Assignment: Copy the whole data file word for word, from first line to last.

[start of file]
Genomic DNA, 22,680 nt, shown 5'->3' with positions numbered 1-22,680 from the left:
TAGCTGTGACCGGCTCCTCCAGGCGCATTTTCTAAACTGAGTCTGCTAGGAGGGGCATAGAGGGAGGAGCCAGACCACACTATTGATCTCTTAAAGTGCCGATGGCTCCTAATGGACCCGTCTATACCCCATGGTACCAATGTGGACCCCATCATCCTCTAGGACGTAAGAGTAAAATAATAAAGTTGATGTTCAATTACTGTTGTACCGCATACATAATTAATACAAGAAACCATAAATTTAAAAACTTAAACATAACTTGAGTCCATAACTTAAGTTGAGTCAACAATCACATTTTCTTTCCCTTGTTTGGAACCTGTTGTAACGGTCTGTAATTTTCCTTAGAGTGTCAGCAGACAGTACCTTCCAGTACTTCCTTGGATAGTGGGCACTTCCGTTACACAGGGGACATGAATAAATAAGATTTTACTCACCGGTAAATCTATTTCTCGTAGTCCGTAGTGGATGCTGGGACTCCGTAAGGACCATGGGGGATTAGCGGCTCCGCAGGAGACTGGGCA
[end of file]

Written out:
Genomic DNA, 22,680 nt, shown 5'->3' with positions numbered 1-22,680 from the left:
TAGCTGTGACCGGCTCCTCCAGGCGCATTTTCTAAACTGAGTCTGCTAGGAGGGGCATAGAGGGAGGAGCCAGACCACACTATTGATCTCTTAAAGTGCCGATGGCTCCTAATGGACCCGTCTATACCCCATGGTACCAATGTGGACCCCATCATCCTCTAGGACGTAAGAGTAAAATAATAAAGTTGATGTTCAATTACTGTTGTACCGCATACATAATTAATACAAGAAACCATAAATTTAAAAACTTAAACATAACTTGAGTCCATAACTTAAGTTGAGTCAACAATCACATTTTCTTTCCCTTGTTTGGAACCTGTTGTAACGGTCTGTAATTTTCCTTAGAGTGTCAGCAGACAGTACCTTCCAGTACTTCCTTGGATAGTGGGCACTTCCGTTACACAGGGGACATGAATAAATAAGATTTTACTCACCGGTAAATCTATTTCTCGTAGTCCGTAGTGGATGCTGGGACTCCGTAAGGACCATGGGGGATTAGCGGCTCCGCAGGAGACTGGGCA